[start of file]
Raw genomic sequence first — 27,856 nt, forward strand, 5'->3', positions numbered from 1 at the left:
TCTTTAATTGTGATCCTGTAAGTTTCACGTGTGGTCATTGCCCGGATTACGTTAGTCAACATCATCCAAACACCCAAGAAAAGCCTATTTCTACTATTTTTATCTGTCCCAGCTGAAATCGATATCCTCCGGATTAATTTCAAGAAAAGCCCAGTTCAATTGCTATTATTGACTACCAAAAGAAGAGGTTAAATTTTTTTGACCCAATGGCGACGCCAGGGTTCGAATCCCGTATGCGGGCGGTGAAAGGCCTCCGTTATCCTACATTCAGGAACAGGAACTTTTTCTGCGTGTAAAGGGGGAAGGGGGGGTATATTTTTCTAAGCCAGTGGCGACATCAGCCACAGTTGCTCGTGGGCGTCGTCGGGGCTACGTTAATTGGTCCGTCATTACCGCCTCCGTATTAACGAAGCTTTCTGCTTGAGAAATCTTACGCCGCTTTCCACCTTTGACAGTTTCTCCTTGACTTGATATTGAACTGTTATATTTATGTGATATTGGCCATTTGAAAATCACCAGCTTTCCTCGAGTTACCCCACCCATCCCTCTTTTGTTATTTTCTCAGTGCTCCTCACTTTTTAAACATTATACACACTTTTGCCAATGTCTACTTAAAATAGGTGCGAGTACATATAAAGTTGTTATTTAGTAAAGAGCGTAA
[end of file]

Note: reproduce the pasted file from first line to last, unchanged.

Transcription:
Raw genomic sequence first — 27,856 nt, forward strand, 5'->3', positions numbered from 1 at the left:
TCTTTAATTGTGATCCTGTAAGTTTCACGTGTGGTCATTGCCCGGATTACGTTAGTCAACATCATCCAAACACCCAAGAAAAGCCTATTTCTACTATTTTTATCTGTCCCAGCTGAAATCGATATCCTCCGGATTAATTTCAAGAAAAGCCCAGTTCAATTGCTATTATTGACTACCAAAAGAAGAGGTTAAATTTTTTTGACCCAATGGCGACGCCAGGGTTCGAATCCCGTATGCGGGCGGTGAAAGGCCTCCGTTATCCTACATTCAGGAACAGGAACTTTTTCTGCGTGTAAAGGGGGAAGGGGGGGTATATTTTTCTAAGCCAGTGGCGACATCAGCCACAGTTGCTCGTGGGCGTCGTCGGGGCTACGTTAATTGGTCCGTCATTACCGCCTCCGTATTAACGAAGCTTTCTGCTTGAGAAATCTTACGCCGCTTTCCACCTTTGACAGTTTCTCCTTGACTTGATATTGAACTGTTATATTTATGTGATATTGGCCATTTGAAAATCACCAGCTTTCCTCGAGTTACCCCACCCATCCCTCTTTTGTTATTTTCTCAGTGCTCCTCACTTTTTAAACATTATACACACTTTTGCCAATGTCTACTTAAAATAGGTGCGAGTACATATAAAGTTGTTATTTAGTAAAGAGCGTAA